Crete pulls plug on plan for immigrant detention center
BY MATTHEW BRUCE Correspondent June 12, 2012 11:02AM
FILE - In this April 11, 2012 file photo, an anti-detention sign is seen outside a home in Crete, Ill. Officials in Crete voted unanimously Monday, June 11, 2012, to reject a plan to build an immigrant detention center in the village. Plans for the detention center had led to protests by Crete residents and immigrant rights activists. (AP Photo/M. Spencer Green, File)
Updated: July 14, 2012 6:26AM
A proposed immigrant detention center to be built in Crete was supposed to bring jobs, tax revenue and more humane treatment of detainees, project supporters said for months.
But there seemed to be a protest for every promise. And, Monday night, Crete officials pulled the plug, voting unanimously to withdraw the village from consideration as a site for a U.S. Immigrant and Customs Enforcement facility.
Officials cited a lack of financial assurances for the decision after Crete officials met earlier Monday with officials of Corrections Corporation of America, the private company that was to build and operate the center for ICE.
Mayor Michael Einhorn said the company talked about paying the village a per diem fee based on the detainee population, but no figure was quoted until Monday.
“The number they spoke was not what the village felt was appropriate,” Einhorn said, declining to reveal any numbers.
“The comfort level wasn’t there,” village administrator Tom Durkin said. “We kind of nailed down that last piece of the puzzle, about what the financial expectations were.”
Einhorn had projected an additional $90,000 per year in state reimbursements from a population increase from counting detainees, and a $1 million annual boost for Crete-Monee School District 201U from property tax revenue. He has no immediate answer to how the village will fill the economic development void.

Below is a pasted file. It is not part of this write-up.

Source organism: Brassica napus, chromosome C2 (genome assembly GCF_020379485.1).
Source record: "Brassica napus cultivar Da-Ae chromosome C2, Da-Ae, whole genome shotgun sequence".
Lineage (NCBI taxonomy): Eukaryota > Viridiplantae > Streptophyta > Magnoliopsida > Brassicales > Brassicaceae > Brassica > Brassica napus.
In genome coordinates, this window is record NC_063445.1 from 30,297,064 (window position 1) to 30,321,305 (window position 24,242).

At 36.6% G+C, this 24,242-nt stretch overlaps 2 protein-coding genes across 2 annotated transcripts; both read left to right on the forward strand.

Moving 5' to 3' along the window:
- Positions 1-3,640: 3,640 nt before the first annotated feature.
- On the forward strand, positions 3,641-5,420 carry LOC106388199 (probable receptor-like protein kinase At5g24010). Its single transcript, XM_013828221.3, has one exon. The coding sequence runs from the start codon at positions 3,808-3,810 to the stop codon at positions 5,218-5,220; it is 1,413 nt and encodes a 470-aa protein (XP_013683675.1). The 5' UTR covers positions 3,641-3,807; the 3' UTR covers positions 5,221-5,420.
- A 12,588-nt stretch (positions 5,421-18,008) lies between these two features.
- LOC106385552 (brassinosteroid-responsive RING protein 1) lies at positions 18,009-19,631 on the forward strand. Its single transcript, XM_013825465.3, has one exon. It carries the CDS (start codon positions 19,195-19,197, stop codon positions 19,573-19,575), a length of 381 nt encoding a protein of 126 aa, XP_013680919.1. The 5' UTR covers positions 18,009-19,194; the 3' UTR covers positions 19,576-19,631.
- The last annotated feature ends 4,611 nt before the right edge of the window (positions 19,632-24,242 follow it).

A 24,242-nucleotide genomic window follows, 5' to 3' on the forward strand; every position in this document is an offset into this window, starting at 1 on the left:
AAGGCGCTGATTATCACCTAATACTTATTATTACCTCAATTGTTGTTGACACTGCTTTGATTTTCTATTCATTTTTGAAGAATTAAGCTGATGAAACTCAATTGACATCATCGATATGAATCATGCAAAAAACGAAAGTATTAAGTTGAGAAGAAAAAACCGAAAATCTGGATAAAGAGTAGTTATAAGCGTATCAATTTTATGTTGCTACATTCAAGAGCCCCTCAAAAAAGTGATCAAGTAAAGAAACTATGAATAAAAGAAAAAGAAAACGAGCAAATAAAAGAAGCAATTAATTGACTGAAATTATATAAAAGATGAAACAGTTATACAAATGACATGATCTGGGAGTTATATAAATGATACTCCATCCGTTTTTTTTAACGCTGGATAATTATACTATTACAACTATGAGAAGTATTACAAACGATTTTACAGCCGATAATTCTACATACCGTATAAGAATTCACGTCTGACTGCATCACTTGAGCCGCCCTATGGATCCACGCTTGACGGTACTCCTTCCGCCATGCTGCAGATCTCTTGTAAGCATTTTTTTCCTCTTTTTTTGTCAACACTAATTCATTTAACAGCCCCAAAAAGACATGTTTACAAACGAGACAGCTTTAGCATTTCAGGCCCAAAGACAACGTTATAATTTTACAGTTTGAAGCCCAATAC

“There is nothing that will bring what this could have brought,” Einhorn said Tuesday. “We are in tough times now. We are not making that up. In the not-too-distant future there will be a day of reckoning. We may wish we had that money.”
Einhorn did not have to cast a vote on the issue but said he would have voted with the rest of his board.
“I have mixed feelings about it,” he said. “This is not a simple black-and-white issue.”
While none of the board members thought it was inappropriate to detain those who are here illegally, there were concerns about CCA, the center’s impact on property values and the image of being a “prison town,” he said.
Opponents also had raised concerns about security and the cost to taxpayers if there were a riot like one involving about 300 inmates that erupted last month at a CCA-run prison in Mississippi. A prison guard died, and nine were injured in that incident.
Marimonica Murray, who lives within walking distance of the proposed site, said residents on hand Monday night were pleasantly surprised that Crete officials turned down the project.
“It took a minute to dawn on everybody,” she said. “Then there was plenty of clapping, and (cheering), and hugging.”